Innuos uses their new Sense app to operate the PULSAR. I didn’t realize it at the time, but I still had the older Innuos app on my iPhone from when I reviewed the ZENmini Mk3–and that was more than a couple of years ago. When I clicked on the Innuos icon, it automatically updated to Sense. Suddenly, I was listening to the same track on Qobuz as the last time, Thurston Moore’s “Hashish” from By the Fire. 

For a guy who can only enjoy Sonic Youth in relatively small and apoplectic doses, I love Thurston Moore’s last few solo albums. I have both Rock and Roll Consciousness and By the Fire on LP, but to state a sad truth, those pressings are a bit noisy. I listen to songs such as “Hashish” and “Turn On” and “Aphrodite” on Qobuz all the time, but hearing these same songs through the Innuos PULSAR added more clarity to the sound–so much so that I could easily hear the difference between the noise of electronic devices plugged into my house and the noise of electronic devices back in the recording studio. (The Innuos PULSAR and other noise suppression devices I use made that former type of noise almost non-existent.) That became the basis for my experience with the PULSAR, that I’d hear more pure music from Qobuz than I’ve heard before, other than the Aavik S-280. I’d say there’s very little difference between the low noise floors of both streamers since they seem to be approaching the same absolute of silence.

marc phillips system

Innuos PULSAR Conclusions

After nominating the Innuos PULSAR for Product of the Year for 2023, I realize that this conclusion has been telegraphed, gratuitously so. But this was the product that proved to me that I need a dedicated network streamer, especially if I’m going to review other components while using my laptop as a source.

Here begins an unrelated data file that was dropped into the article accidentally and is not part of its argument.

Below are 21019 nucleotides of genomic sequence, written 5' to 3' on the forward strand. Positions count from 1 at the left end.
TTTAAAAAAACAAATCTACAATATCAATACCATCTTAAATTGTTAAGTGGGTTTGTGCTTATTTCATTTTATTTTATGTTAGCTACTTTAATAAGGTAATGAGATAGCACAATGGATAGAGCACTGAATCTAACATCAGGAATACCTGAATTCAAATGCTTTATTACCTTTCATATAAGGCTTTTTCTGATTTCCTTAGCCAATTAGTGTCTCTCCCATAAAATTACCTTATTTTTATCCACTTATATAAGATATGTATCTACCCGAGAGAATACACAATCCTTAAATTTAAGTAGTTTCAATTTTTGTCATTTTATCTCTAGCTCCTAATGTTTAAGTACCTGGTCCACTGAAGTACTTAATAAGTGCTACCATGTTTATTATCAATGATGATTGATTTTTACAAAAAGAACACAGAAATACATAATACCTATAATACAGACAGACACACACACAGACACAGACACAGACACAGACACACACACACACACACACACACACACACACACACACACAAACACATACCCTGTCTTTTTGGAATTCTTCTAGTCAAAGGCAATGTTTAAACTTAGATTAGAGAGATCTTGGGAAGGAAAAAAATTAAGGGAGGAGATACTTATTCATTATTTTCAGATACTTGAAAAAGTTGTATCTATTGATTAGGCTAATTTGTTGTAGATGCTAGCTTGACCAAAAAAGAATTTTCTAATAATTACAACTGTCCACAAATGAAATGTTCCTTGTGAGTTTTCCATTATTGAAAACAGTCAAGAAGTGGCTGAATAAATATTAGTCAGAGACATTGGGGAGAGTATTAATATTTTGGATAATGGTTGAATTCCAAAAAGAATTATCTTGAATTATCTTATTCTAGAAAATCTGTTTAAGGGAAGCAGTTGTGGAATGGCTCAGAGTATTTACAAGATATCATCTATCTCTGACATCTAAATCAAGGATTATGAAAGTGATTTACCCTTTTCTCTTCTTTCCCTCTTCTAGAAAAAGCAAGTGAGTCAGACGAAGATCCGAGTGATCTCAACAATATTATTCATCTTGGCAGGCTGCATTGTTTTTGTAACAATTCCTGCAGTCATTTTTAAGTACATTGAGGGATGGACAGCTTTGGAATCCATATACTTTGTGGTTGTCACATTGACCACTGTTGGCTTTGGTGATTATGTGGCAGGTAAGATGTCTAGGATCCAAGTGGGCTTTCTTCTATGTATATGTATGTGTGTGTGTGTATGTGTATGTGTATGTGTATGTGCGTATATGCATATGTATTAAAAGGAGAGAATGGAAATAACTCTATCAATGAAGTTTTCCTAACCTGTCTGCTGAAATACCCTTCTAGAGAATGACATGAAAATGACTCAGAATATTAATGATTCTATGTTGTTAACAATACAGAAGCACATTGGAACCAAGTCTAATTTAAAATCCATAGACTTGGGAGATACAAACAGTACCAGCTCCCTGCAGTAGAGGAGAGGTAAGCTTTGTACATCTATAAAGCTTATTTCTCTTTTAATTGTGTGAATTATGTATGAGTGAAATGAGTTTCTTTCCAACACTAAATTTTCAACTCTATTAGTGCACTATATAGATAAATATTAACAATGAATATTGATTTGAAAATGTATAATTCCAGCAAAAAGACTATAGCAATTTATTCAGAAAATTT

I will readily admit that my trip to Portugal influenced my enthusiasm for this product, and not just because of the sublime hospitality of Innuos. (I’ve got Portugal on the brain now, and I want to go back soon.) What I remember most about Innuos is their dedication to making everything the best it can be. While one part of me is still deeply connected to analog playback and conventional loudspeakers and tube amplifiers, a newly formed part of me, still in its infancy, realizes that the road to digital perfection is in the tiniest of details. The Innuos PULSAR is made by a company that knows there’s always more to learn and ways to make things better. That’s why the Innuos PULSAR earns my highest recommendation.

pta reviewers choice

innuos pulsar

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  1. I’ve been using the PULSAR for a few months and I am extremely happy with the streamer and the Meitner MA-3 that I upgraded to. Out of curiosity, what USB cable are you using with your PULSAR?